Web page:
Business

World Food Programme aids farmers to market produce

ESTHER MSETEKA, Lusaka
THE World Food Programme (WFP), through the purchase for progress programme (P4P), has provided market worth US$12 million for over 9,000 smallholder farmers in the last four years.
P4P helps empower smallholder farmers with necessary skills, information and technology to enable them provide high quality crops which can be aggregated in quantity, transported and sold to viable markets.
In a statement availed to the Daily Mail over the weekend, WFP says the initiative involves  small-scale  farmers that are engaged in the conservation agriculture scale-up (CASU) project being implemented by the Ministry Of Agriculture and supported by the Food Agriculture Organisation (FAO) with funding from the European Union.
“Through P4P, WFP has purchased nearly US$12 million worth of maize, beans, cowpeas and processed foods from more  than 100 farmer organisations representing more than 9,000 smallholder farmers in 16 districts of Zambia.
“WFP now wants to take this process to another level, scaling up to link smallholder farmers to multi-national food corporations. On the basis of its ‘Patient Procurement Platform’ (PPP), WFP has joined forces with the Kofi Annan Foundation to roll out this initiative in Zambia.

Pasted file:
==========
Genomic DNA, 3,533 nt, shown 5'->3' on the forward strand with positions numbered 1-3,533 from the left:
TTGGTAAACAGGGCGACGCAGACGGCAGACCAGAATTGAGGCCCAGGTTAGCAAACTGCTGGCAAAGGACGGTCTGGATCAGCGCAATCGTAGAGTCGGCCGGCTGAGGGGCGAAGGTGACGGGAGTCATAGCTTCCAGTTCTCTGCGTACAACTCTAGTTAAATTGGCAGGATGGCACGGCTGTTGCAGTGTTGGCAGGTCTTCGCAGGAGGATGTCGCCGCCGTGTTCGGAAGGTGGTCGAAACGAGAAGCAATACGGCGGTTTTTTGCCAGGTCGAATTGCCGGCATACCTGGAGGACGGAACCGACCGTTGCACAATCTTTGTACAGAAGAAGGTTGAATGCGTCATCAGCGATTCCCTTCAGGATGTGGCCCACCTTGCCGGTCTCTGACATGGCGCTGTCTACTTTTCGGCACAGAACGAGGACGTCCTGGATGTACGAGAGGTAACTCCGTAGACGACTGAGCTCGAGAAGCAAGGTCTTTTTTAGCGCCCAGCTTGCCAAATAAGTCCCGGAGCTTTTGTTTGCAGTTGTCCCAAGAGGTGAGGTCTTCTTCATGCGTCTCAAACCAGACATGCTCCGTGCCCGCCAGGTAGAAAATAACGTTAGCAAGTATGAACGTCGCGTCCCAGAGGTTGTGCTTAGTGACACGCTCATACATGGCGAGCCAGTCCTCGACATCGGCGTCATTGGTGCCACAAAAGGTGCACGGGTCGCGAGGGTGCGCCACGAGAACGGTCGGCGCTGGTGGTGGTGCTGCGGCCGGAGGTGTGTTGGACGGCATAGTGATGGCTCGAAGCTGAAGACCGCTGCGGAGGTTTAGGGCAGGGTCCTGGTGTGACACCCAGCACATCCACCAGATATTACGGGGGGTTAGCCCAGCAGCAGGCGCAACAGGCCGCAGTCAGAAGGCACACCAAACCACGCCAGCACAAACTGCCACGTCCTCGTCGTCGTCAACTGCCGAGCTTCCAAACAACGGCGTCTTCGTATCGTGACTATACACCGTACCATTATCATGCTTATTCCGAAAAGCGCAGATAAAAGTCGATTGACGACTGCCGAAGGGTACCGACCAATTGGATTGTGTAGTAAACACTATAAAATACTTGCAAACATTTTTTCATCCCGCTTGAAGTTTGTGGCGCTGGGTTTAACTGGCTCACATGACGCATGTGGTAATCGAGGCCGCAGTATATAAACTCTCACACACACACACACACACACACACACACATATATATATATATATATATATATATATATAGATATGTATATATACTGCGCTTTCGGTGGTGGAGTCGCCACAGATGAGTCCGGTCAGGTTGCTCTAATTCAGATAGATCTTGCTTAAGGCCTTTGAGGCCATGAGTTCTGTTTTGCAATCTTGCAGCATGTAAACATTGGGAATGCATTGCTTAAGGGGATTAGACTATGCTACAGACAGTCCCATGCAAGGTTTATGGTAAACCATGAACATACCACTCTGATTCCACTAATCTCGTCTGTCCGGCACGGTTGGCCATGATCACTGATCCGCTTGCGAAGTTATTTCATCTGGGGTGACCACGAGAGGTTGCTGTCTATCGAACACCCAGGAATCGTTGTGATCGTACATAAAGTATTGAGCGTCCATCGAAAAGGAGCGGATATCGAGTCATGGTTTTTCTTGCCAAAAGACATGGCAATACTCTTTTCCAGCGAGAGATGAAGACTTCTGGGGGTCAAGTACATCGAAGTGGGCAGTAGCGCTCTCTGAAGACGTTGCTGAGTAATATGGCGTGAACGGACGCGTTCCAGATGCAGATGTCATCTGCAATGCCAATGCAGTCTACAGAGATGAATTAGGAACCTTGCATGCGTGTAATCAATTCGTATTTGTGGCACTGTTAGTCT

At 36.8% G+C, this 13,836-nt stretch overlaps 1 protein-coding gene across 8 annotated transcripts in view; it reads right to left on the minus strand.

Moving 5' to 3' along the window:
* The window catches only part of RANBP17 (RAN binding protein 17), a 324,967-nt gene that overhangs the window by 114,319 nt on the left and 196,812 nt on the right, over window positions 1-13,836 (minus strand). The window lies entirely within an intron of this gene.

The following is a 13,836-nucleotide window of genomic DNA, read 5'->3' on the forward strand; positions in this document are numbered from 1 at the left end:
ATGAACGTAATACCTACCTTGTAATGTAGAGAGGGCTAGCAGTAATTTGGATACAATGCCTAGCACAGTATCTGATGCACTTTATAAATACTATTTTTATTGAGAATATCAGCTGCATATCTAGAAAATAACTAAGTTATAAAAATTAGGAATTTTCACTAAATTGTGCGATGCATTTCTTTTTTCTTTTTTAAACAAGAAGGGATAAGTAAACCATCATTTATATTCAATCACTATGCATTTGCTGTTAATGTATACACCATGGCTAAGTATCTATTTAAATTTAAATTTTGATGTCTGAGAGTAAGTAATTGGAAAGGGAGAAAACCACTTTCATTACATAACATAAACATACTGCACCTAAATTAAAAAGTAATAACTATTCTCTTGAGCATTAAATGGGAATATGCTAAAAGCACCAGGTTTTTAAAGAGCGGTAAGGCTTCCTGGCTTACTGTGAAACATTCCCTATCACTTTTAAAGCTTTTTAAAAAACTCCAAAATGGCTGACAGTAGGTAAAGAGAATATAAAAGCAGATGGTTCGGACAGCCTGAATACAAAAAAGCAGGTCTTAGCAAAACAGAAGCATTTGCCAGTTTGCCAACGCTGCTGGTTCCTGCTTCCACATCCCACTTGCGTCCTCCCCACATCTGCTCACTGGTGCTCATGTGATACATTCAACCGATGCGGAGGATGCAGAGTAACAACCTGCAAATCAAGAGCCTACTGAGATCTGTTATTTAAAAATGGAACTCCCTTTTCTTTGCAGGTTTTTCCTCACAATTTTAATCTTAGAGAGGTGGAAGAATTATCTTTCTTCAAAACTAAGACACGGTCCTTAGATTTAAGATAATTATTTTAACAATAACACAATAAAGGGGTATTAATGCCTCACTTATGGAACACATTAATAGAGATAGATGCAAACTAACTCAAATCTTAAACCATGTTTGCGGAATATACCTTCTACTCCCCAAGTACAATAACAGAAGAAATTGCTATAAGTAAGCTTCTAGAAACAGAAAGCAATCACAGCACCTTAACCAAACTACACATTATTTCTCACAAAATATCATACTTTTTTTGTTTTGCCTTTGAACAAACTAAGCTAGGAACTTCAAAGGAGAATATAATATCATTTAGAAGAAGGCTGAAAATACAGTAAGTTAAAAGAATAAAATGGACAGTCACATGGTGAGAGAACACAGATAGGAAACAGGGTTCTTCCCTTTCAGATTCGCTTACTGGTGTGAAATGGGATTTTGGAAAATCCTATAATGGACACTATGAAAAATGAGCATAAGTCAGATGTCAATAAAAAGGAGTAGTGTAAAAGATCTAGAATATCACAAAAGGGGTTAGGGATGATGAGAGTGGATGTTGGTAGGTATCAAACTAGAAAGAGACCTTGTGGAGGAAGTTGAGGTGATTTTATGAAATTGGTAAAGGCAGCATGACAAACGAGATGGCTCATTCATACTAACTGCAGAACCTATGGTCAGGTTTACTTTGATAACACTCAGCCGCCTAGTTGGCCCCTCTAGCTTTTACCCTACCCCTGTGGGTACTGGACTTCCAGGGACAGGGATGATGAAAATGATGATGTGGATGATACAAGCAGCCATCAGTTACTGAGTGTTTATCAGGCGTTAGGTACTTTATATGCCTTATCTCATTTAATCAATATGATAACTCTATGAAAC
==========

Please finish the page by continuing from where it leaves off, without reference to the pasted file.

The PPP initiative being supported by Government will help link farmers and farmer organisations to the private and public value chain partners.
The programme will provide smallholder farmers with assured market ahead of planting, help them develop their capacity and give them access to financial services so they can grow their business and, ultimately, improve national food security.
“Purchasing agreements will be for longer periods than the typical spot contract. While such agreements will give farmers greater security, they will also involve longer-term   planning and organisation, hence the use of the word ‘patient’ in the project.
A total of 20,000 Zambian farmers have been engaged under the platform to produce soya, common bean, cowpeas and pigeon peas.

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